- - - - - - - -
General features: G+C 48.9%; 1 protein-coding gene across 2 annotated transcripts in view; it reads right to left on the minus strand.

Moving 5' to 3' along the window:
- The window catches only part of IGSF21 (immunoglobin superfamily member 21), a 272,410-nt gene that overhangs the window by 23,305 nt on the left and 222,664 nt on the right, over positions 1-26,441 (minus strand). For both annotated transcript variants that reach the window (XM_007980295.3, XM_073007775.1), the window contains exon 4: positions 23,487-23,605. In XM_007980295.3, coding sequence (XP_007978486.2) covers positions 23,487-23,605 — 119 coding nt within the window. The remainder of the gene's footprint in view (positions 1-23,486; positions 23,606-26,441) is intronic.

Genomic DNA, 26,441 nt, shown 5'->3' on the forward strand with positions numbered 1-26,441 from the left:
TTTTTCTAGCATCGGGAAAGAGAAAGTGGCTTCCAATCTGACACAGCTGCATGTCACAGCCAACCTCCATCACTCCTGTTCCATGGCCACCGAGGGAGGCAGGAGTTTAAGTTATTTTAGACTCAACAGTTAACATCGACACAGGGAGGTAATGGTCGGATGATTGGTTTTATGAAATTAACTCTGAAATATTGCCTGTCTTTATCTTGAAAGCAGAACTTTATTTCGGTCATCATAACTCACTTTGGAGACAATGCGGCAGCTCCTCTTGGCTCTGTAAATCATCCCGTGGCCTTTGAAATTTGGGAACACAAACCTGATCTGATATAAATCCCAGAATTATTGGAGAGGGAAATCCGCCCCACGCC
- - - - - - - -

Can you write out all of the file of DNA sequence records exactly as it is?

General features: G+C 48.9%; 1 protein-coding gene across 2 annotated transcripts in view; it reads right to left on the minus strand.

Moving 5' to 3' along the window:
- The window catches only part of IGSF21 (immunoglobin superfamily member 21), a 272,410-nt gene that overhangs the window by 23,305 nt on the left and 222,664 nt on the right, over positions 1-26,441 (minus strand). For both annotated transcript variants that reach the window (XM_007980295.3, XM_073007775.1), the window contains exon 4: positions 23,487-23,605. In XM_007980295.3, coding sequence (XP_007978486.2) covers positions 23,487-23,605 — 119 coding nt within the window. The remainder of the gene's footprint in view (positions 1-23,486; positions 23,606-26,441) is intronic.

Genomic DNA, 26,441 nt, shown 5'->3' on the forward strand with positions numbered 1-26,441 from the left:
TTTTTCTAGCATCGGGAAAGAGAAAGTGGCTTCCAATCTGACACAGCTGCATGTCACAGCCAACCTCCATCACTCCTGTTCCATGGCCACCGAGGGAGGCAGGAGTTTAAGTTATTTTAGACTCAACAGTTAACATCGACACAGGGAGGTAATGGTCGGATGATTGGTTTTATGAAATTAACTCTGAAATATTGCCTGTCTTTATCTTGAAAGCAGAACTTTATTTCGGTCATCATAACTCACTTTGGAGACAATGCGGCAGCTCCTCTTGGCTCTGTAAATCATCCCGTGGCCTTTGAAATTTGGGAACACAAACCTGATCTGATATAAATCCCAGAATTATTGGAGAGGGAAATCCGCCCCACGCC